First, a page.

Wednesday, June 19, 2019


  • Thursday, Mar. 28, 2019
Ikegami rolls out HDR support for monitors
Ikegami HLM-2460W monitor
NEUSS, Germany -- 

Ikegami has made high dynamic range (HDR) support available as an option for its HLM-60 monitor series. 

The new option includes EOTF tables for Hybrid Log-Gamma (HLG) and S-Log3 in addition to conventional gamma. Existing monitors in the HLM-60 series can be upgraded with the new option retrospectively. The HLM-60 series includes models HLM-2460W, HLM-1760WR and HLM-960WR. Ikegami’s HLM-2460W is a 24-inch Full-HD monitor with a 1920 x 1200 pixel 10-bit resolution LCD panel. It offers 400 candela per square meter brightness, very narrow front-to-back dimensions, light weight and low power consumption. Multi-format SDI, 3G-SDI, HDMI, Ethernet and VBS inputs are provided as standard. The HLM-2460W incorporates a full 1920 x 1080 pixel high brightness and high contrast LCD panel. This has a wide viewing angle, fast motion response, and high-quality color reproduction, achieving real pixel allocation without resizing. The monitor’s gradation characteristics make it ideal for a wide range of broadcast applications.

The HLM-1760WR monitor has a 17-inch Full-HD 1920×1080 pixel 450 candela per square meter 10-bit resolution LCD panel. The HLM-960WR is a highly compact multi-format LCD monitor with a 9-inch Full-HD 1920 x 1080 pixel 400 candela per square meter 8-bit resolution LCD panel. 

  • Wednesday, Mar. 27, 2019
Artificial intelligence pioneers win tech's "Nobel Prize"
This undated photo provided by Mila shows Yoshua Bengio, a professor at the University of Montreal and scientific director at the Artificial Intelligence Institute in Quebec. Bengio was among a trio of computer scientists whose insights and persistence were rewarded Wednesday, March 26, 2019, with the Turing Award, an honor that has become known as technology industry’s version of the Nobel Prize. It comes with a $1 million prize funded by Google, a company where AI has become part of its DNA. (Maryse Boyce/Mila via AP)

Computers have become so smart during the past 20 years that people don't think twice about chatting with digital assistants like Alexa and Siri or seeing their friends automatically tagged in Facebook pictures.

But making those quantum leaps from science fiction to reality required hard work from computer scientists like Yoshua Bengio, Geoffrey Hinton and Yann LeCun. The trio tapped into their own brainpower to make it possible for machines to learn like humans, a breakthrough now commonly known as "artificial intelligence," or AI.

Their insights and persistence were rewarded Wednesday with the Turing Award, an honor that has become known as technology industry's version of the Nobel Prize. It comes with a $1 million prize funded by Google, a company where AI has become part of its DNA.

The award marks the latest recognition of the instrumental role that artificial intelligence will likely play in redefining the relationship between humanity and technology in the decades ahead.

"Artificial intelligence is now one of the fastest-growing areas in all of science and one of the most talked-about topics in society," said Cherri Pancake, president of the Association for Computing Machinery, the group behind the Turing Award.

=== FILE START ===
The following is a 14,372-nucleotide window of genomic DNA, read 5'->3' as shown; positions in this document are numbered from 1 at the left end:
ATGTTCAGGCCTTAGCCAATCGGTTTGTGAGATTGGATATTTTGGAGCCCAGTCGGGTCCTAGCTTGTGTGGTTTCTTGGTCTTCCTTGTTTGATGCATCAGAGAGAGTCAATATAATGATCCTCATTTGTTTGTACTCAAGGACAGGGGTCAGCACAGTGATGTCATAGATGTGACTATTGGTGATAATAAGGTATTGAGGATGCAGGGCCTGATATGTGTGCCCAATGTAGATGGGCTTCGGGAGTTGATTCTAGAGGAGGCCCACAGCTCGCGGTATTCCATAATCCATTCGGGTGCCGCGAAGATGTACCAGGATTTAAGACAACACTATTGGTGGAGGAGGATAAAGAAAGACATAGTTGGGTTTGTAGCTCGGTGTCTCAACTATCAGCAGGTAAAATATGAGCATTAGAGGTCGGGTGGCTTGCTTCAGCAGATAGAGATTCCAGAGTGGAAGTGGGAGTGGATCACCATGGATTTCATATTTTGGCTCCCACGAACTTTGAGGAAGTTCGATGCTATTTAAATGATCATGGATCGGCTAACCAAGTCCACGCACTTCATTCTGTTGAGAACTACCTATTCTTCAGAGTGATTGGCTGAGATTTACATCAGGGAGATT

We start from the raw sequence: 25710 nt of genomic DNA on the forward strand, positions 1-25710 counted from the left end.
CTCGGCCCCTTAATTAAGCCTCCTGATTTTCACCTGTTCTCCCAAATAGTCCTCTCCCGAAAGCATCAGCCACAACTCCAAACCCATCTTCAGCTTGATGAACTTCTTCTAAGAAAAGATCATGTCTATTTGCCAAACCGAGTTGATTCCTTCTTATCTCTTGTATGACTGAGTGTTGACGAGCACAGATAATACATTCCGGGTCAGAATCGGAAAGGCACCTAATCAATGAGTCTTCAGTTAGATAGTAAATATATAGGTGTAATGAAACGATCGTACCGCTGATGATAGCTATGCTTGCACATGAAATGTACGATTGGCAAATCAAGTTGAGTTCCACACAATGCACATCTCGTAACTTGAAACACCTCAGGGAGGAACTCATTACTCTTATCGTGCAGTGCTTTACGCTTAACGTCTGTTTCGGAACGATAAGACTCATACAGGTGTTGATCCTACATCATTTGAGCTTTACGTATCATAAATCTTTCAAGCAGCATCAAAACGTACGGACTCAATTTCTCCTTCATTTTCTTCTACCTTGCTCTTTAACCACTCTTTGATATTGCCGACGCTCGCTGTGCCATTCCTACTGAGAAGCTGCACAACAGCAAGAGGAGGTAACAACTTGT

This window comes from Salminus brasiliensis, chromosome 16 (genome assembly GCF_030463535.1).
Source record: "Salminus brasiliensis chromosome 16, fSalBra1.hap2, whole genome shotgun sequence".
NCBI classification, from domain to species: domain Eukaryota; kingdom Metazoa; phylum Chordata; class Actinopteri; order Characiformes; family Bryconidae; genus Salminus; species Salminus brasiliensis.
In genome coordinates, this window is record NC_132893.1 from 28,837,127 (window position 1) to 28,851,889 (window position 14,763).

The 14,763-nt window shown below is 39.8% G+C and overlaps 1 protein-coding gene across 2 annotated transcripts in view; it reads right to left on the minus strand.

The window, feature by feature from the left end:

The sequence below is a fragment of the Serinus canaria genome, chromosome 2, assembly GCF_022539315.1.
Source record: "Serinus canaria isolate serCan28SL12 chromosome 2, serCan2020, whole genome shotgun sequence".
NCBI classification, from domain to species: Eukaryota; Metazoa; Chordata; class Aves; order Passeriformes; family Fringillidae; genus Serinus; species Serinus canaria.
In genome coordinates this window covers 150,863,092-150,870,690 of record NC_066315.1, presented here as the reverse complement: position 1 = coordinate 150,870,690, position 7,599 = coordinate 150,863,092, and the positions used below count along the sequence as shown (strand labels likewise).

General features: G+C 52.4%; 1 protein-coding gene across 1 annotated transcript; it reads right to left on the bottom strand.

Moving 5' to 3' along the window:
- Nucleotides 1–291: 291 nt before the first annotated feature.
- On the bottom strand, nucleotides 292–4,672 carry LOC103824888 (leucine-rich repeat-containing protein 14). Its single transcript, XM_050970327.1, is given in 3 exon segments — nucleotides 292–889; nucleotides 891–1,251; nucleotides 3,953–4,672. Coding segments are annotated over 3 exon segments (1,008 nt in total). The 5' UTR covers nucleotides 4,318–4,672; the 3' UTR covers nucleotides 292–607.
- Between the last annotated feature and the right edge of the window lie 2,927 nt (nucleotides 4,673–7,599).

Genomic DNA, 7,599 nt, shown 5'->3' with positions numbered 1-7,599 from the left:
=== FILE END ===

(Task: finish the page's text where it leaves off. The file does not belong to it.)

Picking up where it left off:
Although they have known each other for than 30 years, Bengio, Hinton and LeCun have mostly worked separately on technology known as neural networks. These are the electronic engines that power tasks such as facial and speech recognition, areas where computers have made enormous strides over the past decade. Such neural networks also are a critical component of robotic systems that are automating a wide range of other human activity, including driving.

Their belief in the power of neural networks was once mocked by their peers, Hinton said. No more. He now works at Google as a vice president and senior fellow while LeCun is chief AI scientist at Facebook. Bengio remains immersed in academia as a University of Montreal professor in addition to serving as scientific director at the Artificial Intelligence Institute in Quebec.

"For a long time, people thought what the three of us were doing was nonsense," Hinton said in an interview with The Associated Press. "They thought we were very misguided and what we were doing was a very surprising thing for apparently intelligent people to waste their time on. My message to young researchers is, don't be put off if everyone tells you what are doing is silly."

Now, some people are worried that the results of the researchers' efforts might spiral out of control.

While the AI revolution is raising hopes that computers will make most people's lives more convenient and enjoyable, it's also stoking fears that humanity eventually will be living at the mercy of machines.

Bengio, Hinton and LeCun share some of those concerns — especially the doomsday scenarios that envision AI technology developed into weapons systems that wipe out humanity.

But they are far more optimistic about the other prospects of AI — empowering computers to deliver more accurate warnings about floods and earthquakes, for instance, or detecting health risks, such as cancer and heart attacks, far earlier than human doctors.

"One thing is very clear, the techniques that we developed can be used for an enormous amount of good affecting hundreds of millions of people," Hinton said.

  • Tuesday, Mar. 26, 2019
Cooke Anamorphic/i Lenses prove to be a force for Disney "Star Wars" spots
On the set of a "Star Wars" merchandise/toys spot, for which Cooke lenses were deployed.